It’s here…the haboobs. For those not familiar with the term haboob – it’s a wall of dust reaching up to 5,000-feet-tall and 100-miles-long and winds up to 100 mph. When these blankets of brown encapsulate the sky, a few things happen to Zonies:
1. The new “Dust Storm” mobile warning push notifications, similar to an Amber Alert, will make you leap out of your seat
2. You regret getting your car washed
3. You might take a photo of it or use the word haboob in a post or tweet – and yes #haboob trends
4. Pool cleaning has been added to the to do list
If you haven’t seen one, sure you can Google for images, but no pictures really do it justice. Video via smartphone is the other popular outlet for showcasing this weather wonder, but one man took it to the skies and decided a drone would do a better job. Daniel Hurlbert, a gentleman vacationing in Gilbert, with a DJI Phantom drone + GoPro 3, filmed the haboob from up above until the winds became too strong.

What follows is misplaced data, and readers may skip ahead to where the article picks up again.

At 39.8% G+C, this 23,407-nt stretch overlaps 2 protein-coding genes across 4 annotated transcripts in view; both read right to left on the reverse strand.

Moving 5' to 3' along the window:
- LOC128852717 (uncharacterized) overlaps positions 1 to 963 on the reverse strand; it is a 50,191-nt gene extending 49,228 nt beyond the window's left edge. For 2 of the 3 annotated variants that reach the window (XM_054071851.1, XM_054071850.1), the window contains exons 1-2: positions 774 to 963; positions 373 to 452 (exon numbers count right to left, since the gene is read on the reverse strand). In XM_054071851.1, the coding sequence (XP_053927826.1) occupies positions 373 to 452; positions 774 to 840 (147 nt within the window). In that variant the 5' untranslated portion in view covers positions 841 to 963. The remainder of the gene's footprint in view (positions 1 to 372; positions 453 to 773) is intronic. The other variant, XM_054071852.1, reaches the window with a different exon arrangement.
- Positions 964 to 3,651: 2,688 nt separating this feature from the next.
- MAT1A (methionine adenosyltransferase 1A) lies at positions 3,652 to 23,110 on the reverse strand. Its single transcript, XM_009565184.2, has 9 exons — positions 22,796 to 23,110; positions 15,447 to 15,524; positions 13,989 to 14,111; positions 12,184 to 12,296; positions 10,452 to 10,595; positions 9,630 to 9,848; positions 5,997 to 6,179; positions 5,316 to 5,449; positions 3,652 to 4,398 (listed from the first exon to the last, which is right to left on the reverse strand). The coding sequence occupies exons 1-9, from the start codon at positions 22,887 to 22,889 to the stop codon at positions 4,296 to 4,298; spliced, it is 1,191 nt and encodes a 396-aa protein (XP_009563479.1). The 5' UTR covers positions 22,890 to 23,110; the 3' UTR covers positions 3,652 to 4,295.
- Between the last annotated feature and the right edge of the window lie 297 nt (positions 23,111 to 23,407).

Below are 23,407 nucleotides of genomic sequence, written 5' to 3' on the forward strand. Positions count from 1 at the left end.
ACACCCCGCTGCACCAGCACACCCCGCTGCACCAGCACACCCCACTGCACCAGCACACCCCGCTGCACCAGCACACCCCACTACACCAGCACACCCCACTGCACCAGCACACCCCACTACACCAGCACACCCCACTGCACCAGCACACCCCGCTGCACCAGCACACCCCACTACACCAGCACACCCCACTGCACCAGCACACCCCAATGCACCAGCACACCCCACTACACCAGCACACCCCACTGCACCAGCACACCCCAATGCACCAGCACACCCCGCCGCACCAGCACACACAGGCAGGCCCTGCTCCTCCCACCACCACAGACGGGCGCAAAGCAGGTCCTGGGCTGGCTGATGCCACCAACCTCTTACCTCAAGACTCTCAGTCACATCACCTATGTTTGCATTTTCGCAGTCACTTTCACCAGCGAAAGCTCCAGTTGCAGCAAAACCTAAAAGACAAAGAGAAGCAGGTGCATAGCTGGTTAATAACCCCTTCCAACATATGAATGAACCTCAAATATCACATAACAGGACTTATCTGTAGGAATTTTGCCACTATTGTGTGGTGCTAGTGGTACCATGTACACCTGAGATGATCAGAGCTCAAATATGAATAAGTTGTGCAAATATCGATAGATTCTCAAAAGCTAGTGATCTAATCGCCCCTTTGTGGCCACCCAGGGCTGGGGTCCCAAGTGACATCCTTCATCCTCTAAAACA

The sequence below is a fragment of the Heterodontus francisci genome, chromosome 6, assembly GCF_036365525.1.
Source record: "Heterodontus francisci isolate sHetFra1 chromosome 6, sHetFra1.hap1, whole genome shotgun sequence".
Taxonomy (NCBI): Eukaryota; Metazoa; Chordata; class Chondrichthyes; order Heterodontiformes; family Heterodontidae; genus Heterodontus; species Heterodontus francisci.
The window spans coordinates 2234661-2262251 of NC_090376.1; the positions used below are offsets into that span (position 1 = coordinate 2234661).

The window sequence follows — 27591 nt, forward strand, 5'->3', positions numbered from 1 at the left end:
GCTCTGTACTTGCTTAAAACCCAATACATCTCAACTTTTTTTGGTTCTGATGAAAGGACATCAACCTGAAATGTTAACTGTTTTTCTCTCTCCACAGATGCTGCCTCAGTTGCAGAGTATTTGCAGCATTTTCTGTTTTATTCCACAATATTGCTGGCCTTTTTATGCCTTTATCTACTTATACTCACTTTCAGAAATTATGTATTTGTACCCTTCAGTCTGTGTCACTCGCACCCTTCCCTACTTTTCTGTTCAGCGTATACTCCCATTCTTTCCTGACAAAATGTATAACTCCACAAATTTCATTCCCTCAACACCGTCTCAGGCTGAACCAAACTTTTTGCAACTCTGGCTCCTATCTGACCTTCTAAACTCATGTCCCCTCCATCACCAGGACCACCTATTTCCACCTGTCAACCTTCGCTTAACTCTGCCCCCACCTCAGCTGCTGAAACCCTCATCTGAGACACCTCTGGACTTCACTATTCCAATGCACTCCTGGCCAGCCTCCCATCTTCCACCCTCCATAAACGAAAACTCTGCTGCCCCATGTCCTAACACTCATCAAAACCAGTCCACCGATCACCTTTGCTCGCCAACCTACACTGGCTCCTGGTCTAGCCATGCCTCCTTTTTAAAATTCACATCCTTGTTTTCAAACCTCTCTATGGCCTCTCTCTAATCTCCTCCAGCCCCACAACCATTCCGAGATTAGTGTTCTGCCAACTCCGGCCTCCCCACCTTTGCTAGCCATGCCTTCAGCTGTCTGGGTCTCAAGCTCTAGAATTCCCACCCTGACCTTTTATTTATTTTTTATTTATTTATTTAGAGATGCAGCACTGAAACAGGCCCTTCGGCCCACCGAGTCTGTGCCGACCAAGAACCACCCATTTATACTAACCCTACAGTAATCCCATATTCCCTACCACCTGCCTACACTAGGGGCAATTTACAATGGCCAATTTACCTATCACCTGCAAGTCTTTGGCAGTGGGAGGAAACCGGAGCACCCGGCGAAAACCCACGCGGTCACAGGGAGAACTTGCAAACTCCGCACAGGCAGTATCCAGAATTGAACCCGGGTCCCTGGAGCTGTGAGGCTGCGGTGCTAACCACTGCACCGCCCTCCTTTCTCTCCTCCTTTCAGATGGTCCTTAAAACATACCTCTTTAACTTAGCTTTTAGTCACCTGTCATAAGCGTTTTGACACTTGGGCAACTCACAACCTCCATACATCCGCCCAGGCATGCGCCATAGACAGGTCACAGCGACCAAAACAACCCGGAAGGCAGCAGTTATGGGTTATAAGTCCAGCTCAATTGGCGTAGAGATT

Drones are making their way into the consumers lives with hobbyists taking on aerial photography, capturing their child’s soccer game from above or simply becoming a household insect. It will be interesting to see how consumers will push the limit in the skies to capture some of life’s moments.
My PSA for the day:
When you know you’ll be traveling during a dust storm, there are certain precautions you need to know and the University of Arizona wants to help – they created the University of Arizona Dust Storm mobile app for the season.
The app also offers tips on what to do during a storm, as well as, a survival kit guide with a place to list emergency phone numbers or insurance policy numbers, and items to keep in your car if you are expecting to drive through severe weather conditions.
What to do during a haboob:
- Do not drive through a dust storm
- Do not stop in a travel lane or in the emergency lane
- Look for a safe place to pull completely off the paved portion of the roadway
- Turn off all vehicle lights, including your emergency flashers